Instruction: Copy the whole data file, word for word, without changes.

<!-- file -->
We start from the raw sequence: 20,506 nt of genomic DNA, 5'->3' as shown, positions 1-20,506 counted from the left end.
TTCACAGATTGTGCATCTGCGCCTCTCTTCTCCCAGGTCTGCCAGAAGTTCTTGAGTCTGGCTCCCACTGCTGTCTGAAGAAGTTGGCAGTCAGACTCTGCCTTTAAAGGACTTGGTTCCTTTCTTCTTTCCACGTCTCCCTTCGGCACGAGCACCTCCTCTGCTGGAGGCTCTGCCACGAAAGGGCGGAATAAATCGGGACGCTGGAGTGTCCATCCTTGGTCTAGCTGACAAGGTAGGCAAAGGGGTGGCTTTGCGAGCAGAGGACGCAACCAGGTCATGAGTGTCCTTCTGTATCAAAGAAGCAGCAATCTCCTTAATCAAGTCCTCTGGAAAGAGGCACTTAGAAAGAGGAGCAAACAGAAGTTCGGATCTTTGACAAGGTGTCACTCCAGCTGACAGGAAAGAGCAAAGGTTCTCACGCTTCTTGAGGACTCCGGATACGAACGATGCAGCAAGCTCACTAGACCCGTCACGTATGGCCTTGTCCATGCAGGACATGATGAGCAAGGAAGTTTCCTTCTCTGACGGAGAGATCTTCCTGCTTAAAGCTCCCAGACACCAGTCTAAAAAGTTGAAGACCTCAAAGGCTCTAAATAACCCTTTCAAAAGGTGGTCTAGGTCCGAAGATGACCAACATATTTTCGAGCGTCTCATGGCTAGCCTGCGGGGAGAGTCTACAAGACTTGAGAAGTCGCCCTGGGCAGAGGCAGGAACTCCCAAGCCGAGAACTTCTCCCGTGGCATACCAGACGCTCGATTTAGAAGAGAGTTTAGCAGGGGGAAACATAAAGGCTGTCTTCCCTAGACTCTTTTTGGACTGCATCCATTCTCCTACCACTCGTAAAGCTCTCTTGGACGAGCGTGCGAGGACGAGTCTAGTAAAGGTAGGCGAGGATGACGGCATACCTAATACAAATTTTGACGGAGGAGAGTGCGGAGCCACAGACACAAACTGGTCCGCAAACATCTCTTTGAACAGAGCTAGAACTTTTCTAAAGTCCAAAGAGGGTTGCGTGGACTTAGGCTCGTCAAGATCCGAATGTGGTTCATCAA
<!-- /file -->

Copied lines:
We start from the raw sequence: 20,506 nt of genomic DNA, 5'->3' as shown, positions 1-20,506 counted from the left end.
TTCACAGATTGTGCATCTGCGCCTCTCTTCTCCCAGGTCTGCCAGAAGTTCTTGAGTCTGGCTCCCACTGCTGTCTGAAGAAGTTGGCAGTCAGACTCTGCCTTTAAAGGACTTGGTTCCTTTCTTCTTTCCACGTCTCCCTTCGGCACGAGCACCTCCTCTGCTGGAGGCTCTGCCACGAAAGGGCGGAATAAATCGGGACGCTGGAGTGTCCATCCTTGGTCTAGCTGACAAGGTAGGCAAAGGGGTGGCTTTGCGAGCAGAGGACGCAACCAGGTCATGAGTGTCCTTCTGTATCAAAGAAGCAGCAATCTCCTTAATCAAGTCCTCTGGAAAGAGGCACTTAGAAAGAGGAGCAAACAGAAGTTCGGATCTTTGACAAGGTGTCACTCCAGCTGACAGGAAAGAGCAAAGGTTCTCACGCTTCTTGAGGACTCCGGATACGAACGATGCAGCAAGCTCACTAGACCCGTCACGTATGGCCTTGTCCATGCAGGACATGATGAGCAAGGAAGTTTCCTTCTCTGACGGAGAGATCTTCCTGCTTAAAGCTCCCAGACACCAGTCTAAAAAGTTGAAGACCTCAAAGGCTCTAAATAACCCTTTCAAAAGGTGGTCTAGGTCCGAAGATGACCAACATATTTTCGAGCGTCTCATGGCTAGCCTGCGGGGAGAGTCTACAAGACTTGAGAAGTCGCCCTGGGCAGAGGCAGGAACTCCCAAGCCGAGAACTTCTCCCGTGGCATACCAGACGCTCGATTTAGAAGAGAGTTTAGCAGGGGGAAACATAAAGGCTGTCTTCCCTAGACTCTTTTTGGACTGCATCCATTCTCCTACCACTCGTAAAGCTCTCTTGGACGAGCGTGCGAGGACGAGTCTAGTAAAGGTAGGCGAGGATGACGGCATACCTAATACAAATTTTGACGGAGGAGAGTGCGGAGCCACAGACACAAACTGGTCCGCAAACATCTCTTTGAACAGAGCTAGAACTTTTCTAAAGTCCAAAGAGGGTTGCGTGGACTTAGGCTCGTCAAGATCCGAATGTGGTTCATCAA